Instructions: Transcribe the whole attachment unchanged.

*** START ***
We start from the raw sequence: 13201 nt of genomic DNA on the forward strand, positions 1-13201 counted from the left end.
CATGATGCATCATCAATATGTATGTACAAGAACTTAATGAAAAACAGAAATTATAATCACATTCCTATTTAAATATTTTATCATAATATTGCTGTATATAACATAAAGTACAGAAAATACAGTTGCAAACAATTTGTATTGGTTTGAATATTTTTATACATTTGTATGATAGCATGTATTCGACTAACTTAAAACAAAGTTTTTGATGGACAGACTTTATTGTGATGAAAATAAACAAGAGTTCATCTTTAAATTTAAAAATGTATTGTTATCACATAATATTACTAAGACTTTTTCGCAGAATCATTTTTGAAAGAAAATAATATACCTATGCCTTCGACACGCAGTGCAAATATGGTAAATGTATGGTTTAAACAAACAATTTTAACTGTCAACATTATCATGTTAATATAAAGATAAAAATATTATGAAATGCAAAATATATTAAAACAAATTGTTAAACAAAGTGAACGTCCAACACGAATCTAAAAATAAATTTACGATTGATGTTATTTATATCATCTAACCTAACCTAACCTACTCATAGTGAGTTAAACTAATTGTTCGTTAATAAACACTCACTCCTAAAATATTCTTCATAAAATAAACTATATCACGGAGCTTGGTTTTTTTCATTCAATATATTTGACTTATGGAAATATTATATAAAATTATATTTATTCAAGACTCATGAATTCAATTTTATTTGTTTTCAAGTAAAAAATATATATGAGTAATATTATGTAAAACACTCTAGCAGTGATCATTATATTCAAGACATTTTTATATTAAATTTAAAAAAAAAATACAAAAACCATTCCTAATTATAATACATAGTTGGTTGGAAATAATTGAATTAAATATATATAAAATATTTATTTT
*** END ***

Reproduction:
We start from the raw sequence: 13201 nt of genomic DNA on the forward strand, positions 1-13201 counted from the left end.
CATGATGCATCATCAATATGTATGTACAAGAACTTAATGAAAAACAGAAATTATAATCACATTCCTATTTAAATATTTTATCATAATATTGCTGTATATAACATAAAGTACAGAAAATACAGTTGCAAACAATTTGTATTGGTTTGAATATTTTTATACATTTGTATGATAGCATGTATTCGACTAACTTAAAACAAAGTTTTTGATGGACAGACTTTATTGTGATGAAAATAAACAAGAGTTCATCTTTAAATTTAAAAATGTATTGTTATCACATAATATTACTAAGACTTTTTCGCAGAATCATTTTTGAAAGAAAATAATATACCTATGCCTTCGACACGCAGTGCAAATATGGTAAATGTATGGTTTAAACAAACAATTTTAACTGTCAACATTATCATGTTAATATAAAGATAAAAATATTATGAAATGCAAAATATATTAAAACAAATTGTTAAACAAAGTGAACGTCCAACACGAATCTAAAAATAAATTTACGATTGATGTTATTTATATCATCTAACCTAACCTAACCTACTCATAGTGAGTTAAACTAATTGTTCGTTAATAAACACTCACTCCTAAAATATTCTTCATAAAATAAACTATATCACGGAGCTTGGTTTTTTTCATTCAATATATTTGACTTATGGAAATATTATATAAAATTATATTTATTCAAGACTCATGAATTCAATTTTATTTGTTTTCAAGTAAAAAATATATATGAGTAATATTATGTAAAACACTCTAGCAGTGATCATTATATTCAAGACATTTTTATATTAAATTTAAAAAAAAAATACAAAAACCATTCCTAATTATAATACATAGTTGGTTGGAAATAATTGAATTAAATATATATAAAATATTTATTTT